Naval warfare, in contrast, is much like it predecessors in the HOI series. Capital ships are designated by name (e.g., USS Arizona, KMS Bismarck, etc.), while destroyers, transports and subs are organized by flotillas. The major change to naval warfare is the use of carrier air groups as separate air units, allowing for their use in softening up beaches or in other traditional air missions outside of anti-ship strikes. While the system is workable, I wished that the naval system had the same level of detail the ground system has-being able to conduct major upgrades to capital ships or to build new ships at the same detail as ground divisions would have been quite enjoyable and a serious improvement over other games of the genre. Submarine warfare, at least as conducted by the AI, is never a serious threat. Rarely does the German navy sail a sub fleet out to attack British convoys; instead, the AI will usually attempt to send a large group of subs out to fight British or American surface fleets with predictable results.

Airpower, much like naval warfare, is given short-shift. General improvements in air technology, such as better engines or weaponry, are abstracted, and specific aircraft models are more like placeholders for improved tech. For example, the U.S. upgrades multirole aircraft as technology improves, from the P-40 to the P-51B to the P-51D. Other than the statistics and photo changing, there is really no big difference. I would have much preferred the ability, somewhat like Gary Grigsby’s strategic Pacific war simulations, to build specific aircraft types in my factories and then account for those planes on an individual basis. It would have been impressive to build 30 P-40D’s a month in a factory and then watch as the aircraft are filled out to active squadrons. It is much less exciting to build a counter called "Multi-Role Aircraft" and then to send it around the world to an new airbase.

Logistics is another major issue with the game. Much like previous HOI games, you can rebase an aircraft unit around the planet with little trouble, while supplying an infantry division with basic supplies in a size 10 seaport 30km from Great Britain can be a serious challenge. Add to this the fact that you cannot build supply convoys to go where you want them to go (e.g., if they are not on the list of locations, you can’t form them). You can suddenly run into massive problems trying to supply an invasion of France, much less an invasion of the USSR. The game will place your point at which you draw supply in often strange and illogical places. In one game, I was playing the U.S. and invaded German-occupied France. Landing at both Cherbourg and Brest, I drove toward Paris and Bordeaux, respectively, with two spearheads consisting of 3-4 armored divisions, 4-5 motorized and mechanized infantry divisions, and supporting Corps and Army headquarters. By the time the units had progressed 150km, they were out of supplies and fuel. The German AI, in contrast, appeared to have no problem at all supplying its forces, either in France or as it advanced to the Ural Mountains in the USSR. Basically, the supply system is a game-breaker that will hopefully be repaired in future patches.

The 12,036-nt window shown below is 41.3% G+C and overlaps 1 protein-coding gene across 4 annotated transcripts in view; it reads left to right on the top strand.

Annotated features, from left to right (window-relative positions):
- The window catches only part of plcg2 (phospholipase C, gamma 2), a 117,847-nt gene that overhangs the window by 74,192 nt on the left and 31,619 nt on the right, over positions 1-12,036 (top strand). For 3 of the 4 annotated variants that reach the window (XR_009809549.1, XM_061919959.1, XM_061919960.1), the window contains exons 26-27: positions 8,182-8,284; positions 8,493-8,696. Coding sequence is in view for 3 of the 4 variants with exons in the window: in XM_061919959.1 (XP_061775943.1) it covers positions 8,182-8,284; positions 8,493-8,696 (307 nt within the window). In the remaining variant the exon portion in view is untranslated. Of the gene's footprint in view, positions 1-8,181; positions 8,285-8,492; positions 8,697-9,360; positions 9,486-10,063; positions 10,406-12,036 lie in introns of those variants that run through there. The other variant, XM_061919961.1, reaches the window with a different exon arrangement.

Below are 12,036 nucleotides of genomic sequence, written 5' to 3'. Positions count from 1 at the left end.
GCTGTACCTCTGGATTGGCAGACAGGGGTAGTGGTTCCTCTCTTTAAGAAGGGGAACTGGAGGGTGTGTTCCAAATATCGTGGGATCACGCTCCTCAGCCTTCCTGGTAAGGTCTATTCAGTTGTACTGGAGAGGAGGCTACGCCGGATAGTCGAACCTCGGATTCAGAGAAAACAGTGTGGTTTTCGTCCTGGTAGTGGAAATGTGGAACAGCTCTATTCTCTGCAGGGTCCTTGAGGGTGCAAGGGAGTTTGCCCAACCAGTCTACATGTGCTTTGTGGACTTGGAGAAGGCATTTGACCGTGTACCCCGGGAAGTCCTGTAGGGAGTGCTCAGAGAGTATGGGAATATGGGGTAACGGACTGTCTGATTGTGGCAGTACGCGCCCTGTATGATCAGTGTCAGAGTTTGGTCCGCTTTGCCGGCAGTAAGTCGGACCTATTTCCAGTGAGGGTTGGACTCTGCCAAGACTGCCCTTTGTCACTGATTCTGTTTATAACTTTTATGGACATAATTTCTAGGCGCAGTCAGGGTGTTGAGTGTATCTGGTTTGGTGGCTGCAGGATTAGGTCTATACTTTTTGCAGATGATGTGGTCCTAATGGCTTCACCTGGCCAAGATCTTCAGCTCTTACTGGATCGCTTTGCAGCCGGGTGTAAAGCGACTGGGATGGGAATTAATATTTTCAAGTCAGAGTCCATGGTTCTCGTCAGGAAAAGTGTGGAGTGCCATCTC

HOI 3 has several game-breakers in addition to logistics. The diplomatic and alliance system is completely out of whack, with ahistorical outcomes being the norm and with so-called allies rarely taking part in either major conflicts or in combat operations. In one game, I watched Brazil join the Axis but never actually join in the war. Even worse, Japan and Italy both joined the Axis but never actually became involved in the war. In that game, Germany’s only active partner was the Slovakian puppet government. Normally, this alone would make the game too odd for my taste, but it is counter-balanced with the fact that AI allies are of little use at best. There is no way to coordinate or direct the AI. Playing as the U.S., I basically had to build up a large enough army to invade Europe myself. During the game year it took to do this, I watched the UK AI attempt to take Cherbourg, the Belgian AI land in Belgium and the Dutch AI land in The Netherlands. There was literally nothing I could do to stop this sort of thing, in contrast to HOI 2, where the player could assume military control of an AI-controlled ally’s forces. Hopefully this will be addressed in later patches, but my feeling is that the AI is such a part of the core programming of the game that the old option of a human takeover of combat operations will not be addressed.